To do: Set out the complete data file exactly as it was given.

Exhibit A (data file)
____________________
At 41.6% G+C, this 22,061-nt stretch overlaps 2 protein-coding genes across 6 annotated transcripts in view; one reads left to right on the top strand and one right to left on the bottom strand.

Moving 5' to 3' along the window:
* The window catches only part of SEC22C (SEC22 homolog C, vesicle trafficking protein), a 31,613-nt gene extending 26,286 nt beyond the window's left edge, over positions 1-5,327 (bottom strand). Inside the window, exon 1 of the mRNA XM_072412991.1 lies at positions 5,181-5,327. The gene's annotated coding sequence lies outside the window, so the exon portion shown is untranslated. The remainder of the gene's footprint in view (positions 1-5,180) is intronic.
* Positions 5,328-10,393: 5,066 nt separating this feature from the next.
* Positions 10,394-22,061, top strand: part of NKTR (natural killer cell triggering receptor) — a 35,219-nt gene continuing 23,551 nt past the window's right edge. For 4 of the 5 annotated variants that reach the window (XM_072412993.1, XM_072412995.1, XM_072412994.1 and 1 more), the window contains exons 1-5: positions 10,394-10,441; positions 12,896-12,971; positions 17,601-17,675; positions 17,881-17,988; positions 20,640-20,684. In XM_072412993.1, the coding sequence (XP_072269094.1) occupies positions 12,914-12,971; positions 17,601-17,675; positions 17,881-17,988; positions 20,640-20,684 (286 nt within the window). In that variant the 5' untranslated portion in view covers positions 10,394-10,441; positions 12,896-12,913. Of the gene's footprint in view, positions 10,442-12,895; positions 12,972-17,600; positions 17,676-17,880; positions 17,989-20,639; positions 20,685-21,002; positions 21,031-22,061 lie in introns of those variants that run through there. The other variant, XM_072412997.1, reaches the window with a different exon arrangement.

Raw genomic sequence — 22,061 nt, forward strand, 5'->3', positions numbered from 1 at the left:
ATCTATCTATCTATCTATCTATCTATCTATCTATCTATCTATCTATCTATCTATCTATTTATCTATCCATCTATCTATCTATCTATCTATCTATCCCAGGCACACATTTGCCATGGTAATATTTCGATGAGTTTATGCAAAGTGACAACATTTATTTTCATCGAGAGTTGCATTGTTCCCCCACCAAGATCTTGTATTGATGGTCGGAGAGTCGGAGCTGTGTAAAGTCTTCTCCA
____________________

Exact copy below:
At 41.6% G+C, this 22,061-nt stretch overlaps 2 protein-coding genes across 6 annotated transcripts in view; one reads left to right on the top strand and one right to left on the bottom strand.

Moving 5' to 3' along the window:
* The window catches only part of SEC22C (SEC22 homolog C, vesicle trafficking protein), a 31,613-nt gene extending 26,286 nt beyond the window's left edge, over positions 1-5,327 (bottom strand). Inside the window, exon 1 of the mRNA XM_072412991.1 lies at positions 5,181-5,327. The gene's annotated coding sequence lies outside the window, so the exon portion shown is untranslated. The remainder of the gene's footprint in view (positions 1-5,180) is intronic.
* Positions 5,328-10,393: 5,066 nt separating this feature from the next.
* Positions 10,394-22,061, top strand: part of NKTR (natural killer cell triggering receptor) — a 35,219-nt gene continuing 23,551 nt past the window's right edge. For 4 of the 5 annotated variants that reach the window (XM_072412993.1, XM_072412995.1, XM_072412994.1 and 1 more), the window contains exons 1-5: positions 10,394-10,441; positions 12,896-12,971; positions 17,601-17,675; positions 17,881-17,988; positions 20,640-20,684. In XM_072412993.1, the coding sequence (XP_072269094.1) occupies positions 12,914-12,971; positions 17,601-17,675; positions 17,881-17,988; positions 20,640-20,684 (286 nt within the window). In that variant the 5' untranslated portion in view covers positions 10,394-10,441; positions 12,896-12,913. Of the gene's footprint in view, positions 10,442-12,895; positions 12,972-17,600; positions 17,676-17,880; positions 17,989-20,639; positions 20,685-21,002; positions 21,031-22,061 lie in introns of those variants that run through there. The other variant, XM_072412997.1, reaches the window with a different exon arrangement.

Raw genomic sequence — 22,061 nt, forward strand, 5'->3', positions numbered from 1 at the left:
ATCTATCTATCTATCTATCTATCTATCTATCTATCTATCTATCTATCTATCTATCTATTTATCTATCCATCTATCTATCTATCTATCTATCTATCCCAGGCACACATTTGCCATGGTAATATTTCGATGAGTTTATGCAAAGTGACAACATTTATTTTCATCGAGAGTTGCATTGTTCCCCCACCAAGATCTTGTATTGATGGTCGGAGAGTCGGAGCTGTGTAAAGTCTTCTCCA